View Full Version : New Co-Worker, Need Advice
10-13-2005, 05:03 AM
10-13-2005, 05:36 AM
The only suggestion I have is document every conversation you have with her. It's a good way to help you remember what order things happen. It sounds like you're not in the minority with this situation...which is a plus.
10-13-2005, 07:24 AM
Ugh, what a pain. Maybe since she's new, she's trying to assert her position or figure out her place in the pack, but it's not fair to have that contribute to the stress associated with your job. It sounds like you've already taken all the right steps, and that others have as well. Since your boss is aware of the problem, I'll bet he'll speak with her about these interactions soon--otherwise, he'll have an insurrection on his hands!
10-13-2005, 07:33 AM
Yikes, sorry you have to deal with such a person at work! It is odd that your boss told you to close the door and take it up with her when he said he was already aware that he needs to address the issue himself. I guess I can see it in a "stand up for yourself" way, but this is really HER problem, so I hope he does follow through.
As for how to actually address her, you are right, it is tough to think of a verbal comeback that doesn't come across as negative in response to the way she has been addressing you. My only idea at this time is to perhaps calmly tell her you are busy (sounds like you are whenever she barges in) next time she interrupts you and approach her later on your "turf" mentally. This may allow you to keep the conversation brief and remove "I demand this of you now" aspect of it that she likes.
I agree with the suggestion to document every conversation, and I'd be careful of the "closed door" conversation to make sure she can't twist your words later.
10-13-2005, 07:44 AM
First, I'm sorry you have to work with someone like this--she even SOUNDS like a pain!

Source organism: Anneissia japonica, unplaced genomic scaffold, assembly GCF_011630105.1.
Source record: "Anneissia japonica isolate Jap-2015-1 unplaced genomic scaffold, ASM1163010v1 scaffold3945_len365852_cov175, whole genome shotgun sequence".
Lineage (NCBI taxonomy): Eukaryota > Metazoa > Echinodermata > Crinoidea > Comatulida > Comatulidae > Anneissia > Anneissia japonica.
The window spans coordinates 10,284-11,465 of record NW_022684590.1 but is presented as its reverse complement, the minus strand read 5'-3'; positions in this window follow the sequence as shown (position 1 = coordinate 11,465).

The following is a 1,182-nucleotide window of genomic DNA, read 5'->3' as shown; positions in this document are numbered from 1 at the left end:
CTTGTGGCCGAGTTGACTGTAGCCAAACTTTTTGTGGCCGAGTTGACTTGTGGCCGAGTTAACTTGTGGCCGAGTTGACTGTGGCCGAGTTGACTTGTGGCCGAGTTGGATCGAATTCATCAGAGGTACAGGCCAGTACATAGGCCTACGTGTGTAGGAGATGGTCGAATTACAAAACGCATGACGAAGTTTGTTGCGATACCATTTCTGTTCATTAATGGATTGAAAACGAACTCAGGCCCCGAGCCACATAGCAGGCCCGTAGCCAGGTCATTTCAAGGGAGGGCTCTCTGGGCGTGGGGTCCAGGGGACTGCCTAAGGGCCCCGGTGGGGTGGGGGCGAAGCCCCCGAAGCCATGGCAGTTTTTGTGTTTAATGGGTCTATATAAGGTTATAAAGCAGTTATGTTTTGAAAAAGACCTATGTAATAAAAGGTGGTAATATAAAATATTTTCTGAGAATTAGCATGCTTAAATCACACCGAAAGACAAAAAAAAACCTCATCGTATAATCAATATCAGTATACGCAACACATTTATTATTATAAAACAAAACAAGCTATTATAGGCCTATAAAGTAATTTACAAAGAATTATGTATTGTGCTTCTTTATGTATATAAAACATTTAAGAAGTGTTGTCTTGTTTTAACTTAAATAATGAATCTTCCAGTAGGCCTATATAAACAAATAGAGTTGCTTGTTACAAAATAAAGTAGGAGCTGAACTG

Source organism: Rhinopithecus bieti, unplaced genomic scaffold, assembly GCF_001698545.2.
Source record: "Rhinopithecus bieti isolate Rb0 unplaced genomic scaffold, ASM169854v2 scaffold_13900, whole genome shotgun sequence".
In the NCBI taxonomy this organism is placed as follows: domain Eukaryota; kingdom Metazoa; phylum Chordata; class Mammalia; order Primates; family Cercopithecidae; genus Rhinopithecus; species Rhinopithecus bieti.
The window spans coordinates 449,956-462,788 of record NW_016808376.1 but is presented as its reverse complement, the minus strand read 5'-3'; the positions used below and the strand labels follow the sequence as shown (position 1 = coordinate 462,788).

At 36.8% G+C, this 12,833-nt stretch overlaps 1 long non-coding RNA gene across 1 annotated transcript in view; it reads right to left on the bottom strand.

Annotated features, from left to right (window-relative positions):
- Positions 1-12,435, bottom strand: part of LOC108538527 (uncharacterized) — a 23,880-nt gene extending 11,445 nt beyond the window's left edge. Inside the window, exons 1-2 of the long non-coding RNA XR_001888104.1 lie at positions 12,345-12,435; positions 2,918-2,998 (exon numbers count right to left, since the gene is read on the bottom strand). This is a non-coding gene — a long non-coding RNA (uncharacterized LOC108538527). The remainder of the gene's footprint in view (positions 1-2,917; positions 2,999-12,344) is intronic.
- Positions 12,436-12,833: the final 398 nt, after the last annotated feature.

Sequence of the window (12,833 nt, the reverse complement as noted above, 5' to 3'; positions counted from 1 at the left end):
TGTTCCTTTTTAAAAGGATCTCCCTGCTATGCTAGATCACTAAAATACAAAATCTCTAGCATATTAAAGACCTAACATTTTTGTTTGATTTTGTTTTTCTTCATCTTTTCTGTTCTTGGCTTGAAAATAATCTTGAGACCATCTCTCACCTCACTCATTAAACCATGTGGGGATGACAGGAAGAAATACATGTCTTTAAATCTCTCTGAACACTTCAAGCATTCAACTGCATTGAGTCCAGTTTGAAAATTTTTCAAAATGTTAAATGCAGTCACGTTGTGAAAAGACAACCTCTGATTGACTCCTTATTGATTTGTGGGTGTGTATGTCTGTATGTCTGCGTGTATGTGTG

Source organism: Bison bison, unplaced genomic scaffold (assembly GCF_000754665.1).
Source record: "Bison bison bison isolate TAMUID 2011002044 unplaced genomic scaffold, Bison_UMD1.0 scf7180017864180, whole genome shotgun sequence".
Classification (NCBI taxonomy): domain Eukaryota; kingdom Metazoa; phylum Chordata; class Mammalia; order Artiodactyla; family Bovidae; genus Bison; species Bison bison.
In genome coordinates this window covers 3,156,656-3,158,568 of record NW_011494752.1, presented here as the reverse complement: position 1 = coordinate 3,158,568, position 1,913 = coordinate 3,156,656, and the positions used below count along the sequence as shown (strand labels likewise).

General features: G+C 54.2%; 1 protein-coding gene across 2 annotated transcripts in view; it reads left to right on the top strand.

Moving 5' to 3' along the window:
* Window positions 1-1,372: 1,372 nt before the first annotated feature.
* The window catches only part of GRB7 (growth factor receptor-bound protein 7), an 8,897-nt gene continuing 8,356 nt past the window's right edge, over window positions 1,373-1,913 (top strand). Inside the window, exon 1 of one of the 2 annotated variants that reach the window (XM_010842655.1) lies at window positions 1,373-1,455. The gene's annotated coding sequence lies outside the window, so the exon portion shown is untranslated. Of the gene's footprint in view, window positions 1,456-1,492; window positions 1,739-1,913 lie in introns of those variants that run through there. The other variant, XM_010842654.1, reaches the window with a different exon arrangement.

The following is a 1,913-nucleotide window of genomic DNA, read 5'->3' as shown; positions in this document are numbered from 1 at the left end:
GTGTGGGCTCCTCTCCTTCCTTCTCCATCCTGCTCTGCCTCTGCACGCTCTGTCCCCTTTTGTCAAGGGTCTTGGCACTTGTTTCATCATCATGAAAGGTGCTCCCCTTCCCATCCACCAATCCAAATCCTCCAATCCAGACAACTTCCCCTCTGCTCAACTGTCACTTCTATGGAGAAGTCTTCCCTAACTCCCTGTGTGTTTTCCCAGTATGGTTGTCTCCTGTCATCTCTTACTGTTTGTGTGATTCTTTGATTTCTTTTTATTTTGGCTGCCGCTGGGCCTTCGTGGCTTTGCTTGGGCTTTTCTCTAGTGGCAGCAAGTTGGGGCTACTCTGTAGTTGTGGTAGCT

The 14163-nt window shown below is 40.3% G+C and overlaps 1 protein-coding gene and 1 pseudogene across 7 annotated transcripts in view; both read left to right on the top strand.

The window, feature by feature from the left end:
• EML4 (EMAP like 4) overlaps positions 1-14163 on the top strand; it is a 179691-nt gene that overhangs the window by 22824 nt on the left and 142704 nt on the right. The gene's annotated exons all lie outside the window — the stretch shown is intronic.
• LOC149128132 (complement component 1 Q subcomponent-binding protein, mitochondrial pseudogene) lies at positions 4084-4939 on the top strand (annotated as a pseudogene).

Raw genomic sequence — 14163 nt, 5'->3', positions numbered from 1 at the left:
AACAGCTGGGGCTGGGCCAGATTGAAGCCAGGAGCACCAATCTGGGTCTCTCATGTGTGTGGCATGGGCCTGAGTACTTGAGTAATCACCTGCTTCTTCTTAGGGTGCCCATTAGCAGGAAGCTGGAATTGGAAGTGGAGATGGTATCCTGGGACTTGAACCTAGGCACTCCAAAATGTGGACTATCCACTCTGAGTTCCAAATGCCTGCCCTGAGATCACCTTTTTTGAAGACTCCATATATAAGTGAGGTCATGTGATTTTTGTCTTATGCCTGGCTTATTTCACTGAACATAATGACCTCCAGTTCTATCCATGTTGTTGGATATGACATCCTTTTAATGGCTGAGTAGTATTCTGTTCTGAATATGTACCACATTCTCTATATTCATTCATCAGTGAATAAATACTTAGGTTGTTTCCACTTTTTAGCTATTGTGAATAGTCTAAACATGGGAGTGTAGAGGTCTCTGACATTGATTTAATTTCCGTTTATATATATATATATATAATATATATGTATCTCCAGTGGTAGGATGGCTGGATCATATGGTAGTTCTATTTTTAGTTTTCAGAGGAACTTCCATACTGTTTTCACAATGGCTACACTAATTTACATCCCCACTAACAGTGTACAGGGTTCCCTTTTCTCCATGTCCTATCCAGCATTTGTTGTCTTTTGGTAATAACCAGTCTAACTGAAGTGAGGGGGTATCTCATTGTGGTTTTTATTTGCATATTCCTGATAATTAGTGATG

Second- the ladies that have responded have given some EXCELLENT advice. I too would stay away from a closed door conversation, since it doesn't sound like it would be beneath her to twist your words. Also, documenting all your coversations is a great idea. That way, you have documentation of everything you have discussed in case it becomes an issue in the future.
The only thing I could sugguest (and this is coming from someone who works in an office of 4 people--so I don't know if this is an option) but you could email her and let her know that you'll be getting to the projects at your earliest conviniance, and would appreciate easing up a bit until you're able to get caught up. Don't know if that might work, but saying nicely that you're getting to it, but making it clear that it is not on the top of your priority list may help.
Again, she sounds like she may not last too long there, and I'm sorry you're working with such a personality. Hope thigs get better soon!!
10-13-2005, 09:46 AM
I don't know if this is an option, but could you bring your supervisor into it, at least verbally? For example, say she comes in to your office and says "I hear you got this project. Here's the file, add it to your list of things to do- when do you think you'll get to it?" Could you say, "Thanks so much for bringing me the file. As far as when I get to it, maybe we should meet with (name of your supervisor here) to go over what's currently on my plate and how to prioritize this project." If she says no, then my guess is she's probably aware that she has no jurisdiction over you, and is trying to get away with being bossy without your supervisor knowing. If she says OK, then you can bring up in the meeting your "confusion" over where your instructions are coming from, and it also lets your supervisor know that this woman is sticking her nose in where she probably shouldn't be......
Hope it gets resolved soon!!!
10-13-2005, 06:31 PM
Hi - sorry to hear about your problem. I would tell her politely that you tend to be much more productive if you're allowed a certain amount of space - then casually mention that that is how things ususally go on in your office.
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